This famously unbalanced egg-head’s hubris led to his equally famous fall leaving “all the king’s horses and all the king’s men” the unpleasant task of bearing off his scrambled remains. It is astounding that it came down to words and their meaning. Humpty’s closing statement is quite telling, “which is to be master – that’s all.”

In an equally tragic, though much less fictitious, act of hubris, a committee of 9 decided for all under their jurisdiction just what particular words would mean, namely, “marriage.” Humpty’s question of who will be master has been answered for us and we are left with a swirling morass to be be sorted out with no clear understanding of just what words now mean. Already a Montana man has petitioned for the right to “marry” his second wife without severing his relationship with his first wife. It is a curious, if dreadful, thing to watch a society cast off from it’s foundational moorings trying to steer the ship with neither compass nor rudder.

Words have meanings and yes, those meanings often change and evolve. However, those words which seek to grapple with core issues of existence have a surprisingly stubborn and “sticky” sense about them. “Marriage” has been, and I suspect, will continue to be, one of those words. I have read with great interest the various attempts to discredit the notion of “traditional marriage” (an unfortunate pairing of words). All have pointed out the wide variety of familial arrangements throughout history, yet without exception they fail to acknowledge that the basic, and most widely entered into, relationship of EVERY society in the history of mankind has centered around the pairing of one man and one woman.

All of which leads me to offer you, my reader, a brief exercise utilizing a simple internet search. Using your preferred search engine seek out the relationship between the Greek concepts of hubris and nemesis (two of those “sticky” words that have found their way into our vocabulary). Yes, words have meaning, even if we have difficulty discerning just what it is they mean. As Alice tells Humpty after reading his marvelous poem, Jabberwocky,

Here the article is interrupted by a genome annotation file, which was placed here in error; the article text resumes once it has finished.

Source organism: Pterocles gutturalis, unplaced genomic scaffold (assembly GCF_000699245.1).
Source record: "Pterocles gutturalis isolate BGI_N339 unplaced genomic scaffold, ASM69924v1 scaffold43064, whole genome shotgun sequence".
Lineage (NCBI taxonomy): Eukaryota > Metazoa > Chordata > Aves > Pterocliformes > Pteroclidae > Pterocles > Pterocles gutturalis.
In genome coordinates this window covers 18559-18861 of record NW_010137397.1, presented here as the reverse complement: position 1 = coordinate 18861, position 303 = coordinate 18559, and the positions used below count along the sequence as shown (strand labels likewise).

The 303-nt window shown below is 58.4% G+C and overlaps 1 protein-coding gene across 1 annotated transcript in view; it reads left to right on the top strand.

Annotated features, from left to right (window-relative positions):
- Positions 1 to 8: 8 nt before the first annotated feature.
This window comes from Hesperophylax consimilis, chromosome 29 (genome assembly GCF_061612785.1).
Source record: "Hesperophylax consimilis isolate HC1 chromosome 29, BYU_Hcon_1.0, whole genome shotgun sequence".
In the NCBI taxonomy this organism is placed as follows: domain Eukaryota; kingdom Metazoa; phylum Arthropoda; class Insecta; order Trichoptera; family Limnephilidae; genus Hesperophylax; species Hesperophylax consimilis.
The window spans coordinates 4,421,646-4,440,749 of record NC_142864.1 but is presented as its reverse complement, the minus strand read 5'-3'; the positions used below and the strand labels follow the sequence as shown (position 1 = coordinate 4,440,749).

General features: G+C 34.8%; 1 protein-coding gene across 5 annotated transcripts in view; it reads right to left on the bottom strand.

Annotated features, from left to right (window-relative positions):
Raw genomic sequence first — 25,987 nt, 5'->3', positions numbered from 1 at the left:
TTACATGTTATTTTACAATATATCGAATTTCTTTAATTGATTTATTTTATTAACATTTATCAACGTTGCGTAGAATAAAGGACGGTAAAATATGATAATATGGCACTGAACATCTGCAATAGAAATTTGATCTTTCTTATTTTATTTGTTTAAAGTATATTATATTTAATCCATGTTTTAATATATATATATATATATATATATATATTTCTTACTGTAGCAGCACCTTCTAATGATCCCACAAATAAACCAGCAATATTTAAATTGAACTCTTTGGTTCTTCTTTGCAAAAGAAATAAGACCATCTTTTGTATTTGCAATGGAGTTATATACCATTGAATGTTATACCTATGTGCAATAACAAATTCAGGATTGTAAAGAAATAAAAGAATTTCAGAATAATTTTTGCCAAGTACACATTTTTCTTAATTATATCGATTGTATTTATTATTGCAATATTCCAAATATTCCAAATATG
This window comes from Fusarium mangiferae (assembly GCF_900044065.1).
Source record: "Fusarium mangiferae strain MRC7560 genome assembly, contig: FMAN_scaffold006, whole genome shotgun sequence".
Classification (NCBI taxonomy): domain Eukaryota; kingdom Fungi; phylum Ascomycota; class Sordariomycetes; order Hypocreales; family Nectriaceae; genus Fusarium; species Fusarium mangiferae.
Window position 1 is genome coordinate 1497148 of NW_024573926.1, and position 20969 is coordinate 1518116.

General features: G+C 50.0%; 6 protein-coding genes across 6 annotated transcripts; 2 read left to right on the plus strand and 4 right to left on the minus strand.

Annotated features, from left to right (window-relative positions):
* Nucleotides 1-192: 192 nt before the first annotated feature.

“It seems very pretty,” she said when she had finished it, “but it’s rather hard to understand!” (You see she didn’t like to confess, even to herself, that she couldn’t make it out at all.) “Somehow it seems to fill my head with ideas—only I don’t exactly know what they are! However, somebody killed something: that’s clear, at any rate.”

Yes, Alice, “somebody killed something” but it remains to be seen just what that something was. Here’s to “all the king’s men” who are tasked with cleaning up the unfortunate mess.

 

 

Some Wisdom from Os (Guinness, that is)

“Every age is fooled by its own fashions, and it is time to subject this modern idolatry of opinion and numbers to decisive Christian thinking…Legalization of any practice, and then its normalization through numbers, need never mean a revaluation of what we know to be wrong because God says so, simply because the majority opinion now hold it to be right. Ten million ignorant assertions, even when magnified and accelerated in a hundred million tweets and “likes,” still never add up to truth and wisdom, or what is right and good.” -Renaissance: The Power of the Gospel However Dark the Times.